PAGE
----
Dying in America (Part I): Reflections on IOM Report

The Institute of Medicine (IOM) recently released a report entitled “Dying in America: Improving Quality and Honoring Individual Preferences Near the End of Life.”

While the title specifies end of life care, the report itself notes that many of the recommendations would likely benefit many other patient groups. In other words, improving the care of those near the end of life requires changes that occur long before that time.

In my own work, I learned very early on that you can’t possibly do excellent end of life care if you wait until the end of life. It has to begin early on.

What is the Institute of Medicine?

It is worth taking a moment to understand who the Institute of Medicine is. This is not a government agency. It is an independent arm of the National Academy of Sciences.

The work they do is funded by sponsors of specific projects. Sometimes those sponsors are from the government, who would like expert information about a specific topic. Sometimes it comes from other institutions that provide grant funding. This particular report was funded by an anonymous individual.

Once a report is chartered (the specific charter is negotiated between the IOM and the sponsor), the sponsor steps aside. The work then becomes strictly the IOM itself. There is no investigator bias. In fact, the members of the work groups are determined solely by the IOM, as are the findings and recommendations.

Bottom line, and the reason I call this out, is that an IOM report is an unbiased report based on the knowledge of experts. There is no political agenda hidden anywhere. Given the recent debacle surrounding so-called “death panels”, this is a key fact to keep in mind.

It’s Not the First Time

Something else that is notable is that this is not the first time the IOM has published a report about end of life.  In 1997, “Approaching Death: Improving Care at the End of Life” was released, then in 2003, it was followed by “When Children Die: Improving Palliative and End-of-Life Care for Children and their Families”.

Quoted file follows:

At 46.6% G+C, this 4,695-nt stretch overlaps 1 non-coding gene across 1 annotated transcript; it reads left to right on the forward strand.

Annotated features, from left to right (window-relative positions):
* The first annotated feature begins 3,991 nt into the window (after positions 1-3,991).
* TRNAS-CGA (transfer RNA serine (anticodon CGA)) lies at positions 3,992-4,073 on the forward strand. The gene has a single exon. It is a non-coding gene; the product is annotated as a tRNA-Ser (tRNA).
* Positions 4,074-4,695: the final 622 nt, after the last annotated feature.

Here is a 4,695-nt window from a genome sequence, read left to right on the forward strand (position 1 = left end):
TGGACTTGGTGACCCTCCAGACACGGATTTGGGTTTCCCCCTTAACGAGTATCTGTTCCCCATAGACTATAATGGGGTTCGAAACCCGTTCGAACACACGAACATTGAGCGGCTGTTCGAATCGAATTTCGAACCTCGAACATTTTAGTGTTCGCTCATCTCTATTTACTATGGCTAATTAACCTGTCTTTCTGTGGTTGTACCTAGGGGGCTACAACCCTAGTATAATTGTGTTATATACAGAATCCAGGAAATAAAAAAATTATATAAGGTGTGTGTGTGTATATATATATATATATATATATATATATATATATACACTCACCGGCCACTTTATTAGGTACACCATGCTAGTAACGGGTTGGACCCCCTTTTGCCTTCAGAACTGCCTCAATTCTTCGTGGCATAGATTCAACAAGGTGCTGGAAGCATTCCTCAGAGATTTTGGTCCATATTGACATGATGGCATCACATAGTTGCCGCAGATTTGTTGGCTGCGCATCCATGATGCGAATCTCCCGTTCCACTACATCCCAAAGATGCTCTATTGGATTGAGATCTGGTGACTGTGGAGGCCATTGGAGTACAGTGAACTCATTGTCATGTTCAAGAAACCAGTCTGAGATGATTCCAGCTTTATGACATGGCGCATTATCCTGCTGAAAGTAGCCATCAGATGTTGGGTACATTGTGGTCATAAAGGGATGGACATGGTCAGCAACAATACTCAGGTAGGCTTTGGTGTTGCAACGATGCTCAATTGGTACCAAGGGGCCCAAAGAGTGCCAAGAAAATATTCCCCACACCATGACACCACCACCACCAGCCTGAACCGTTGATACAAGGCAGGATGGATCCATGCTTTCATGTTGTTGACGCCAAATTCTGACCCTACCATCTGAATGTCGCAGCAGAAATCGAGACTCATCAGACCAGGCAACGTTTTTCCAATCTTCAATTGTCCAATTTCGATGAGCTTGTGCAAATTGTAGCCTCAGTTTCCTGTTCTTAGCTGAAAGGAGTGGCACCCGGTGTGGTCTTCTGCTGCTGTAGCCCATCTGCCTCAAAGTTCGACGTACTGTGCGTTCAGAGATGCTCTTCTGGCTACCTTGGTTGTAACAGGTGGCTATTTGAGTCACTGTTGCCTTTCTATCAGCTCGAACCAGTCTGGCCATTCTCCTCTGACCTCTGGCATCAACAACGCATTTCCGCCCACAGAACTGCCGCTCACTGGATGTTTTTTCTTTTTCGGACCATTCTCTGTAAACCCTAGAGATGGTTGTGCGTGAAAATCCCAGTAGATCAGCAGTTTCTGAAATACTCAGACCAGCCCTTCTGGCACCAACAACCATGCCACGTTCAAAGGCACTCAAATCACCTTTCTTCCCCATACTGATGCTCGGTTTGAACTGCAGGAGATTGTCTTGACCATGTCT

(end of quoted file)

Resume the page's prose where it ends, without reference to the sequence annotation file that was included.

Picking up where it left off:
Several other reports have mentioned palliative care, such that there have been 6 reports total in the last decade that call out the importance of these issues.

The Bottom Line?

If you are a “bottom line” kind of person, the report could probably be summarized as follows:

  • Dying in America is hard.
  • Palliative care works, and makes it easier.
  • Folks don’t really know what palliative care is, but once they learn, they see its value and want it.
  • We can do a better job in education for professionals and the general public
  • We must fix the misaligned incentives that lead to unwanted treatments.
  • We have to understand what patients and families value, and align those values to the care we deliver.
  • We have to help families take care of their loved ones.

Sounds deceptively simple. The devil, of course, is in the details. In future posts, I’ll dive in to these areas more deeply.

For now, please let me know in the comments section of the blog which of these areas are of most interest to you, or which are the most troubling. I look forward to interacting on this topic!

About Author: Robert Sawicki, MD

Doctor Robert Sawicki photoDr. Robert Sawicki is the Vice President of Clinical Services for OSF Home Care and Post-Acute Services. He has led efforts to develop and improve care for patients with chronic illnesses and has a special interest in end-of-life care and hospice.

Dr. Sawicki received his medical degree from Rush University in Chicago, Illinois, and completed his residency in family medicine in Rockford. He practiced family medicine in Bloomington, Illinois, for 20 years before moving into leadership roles with OSF Home Care Services.

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Categories: Palliative Care & Hospice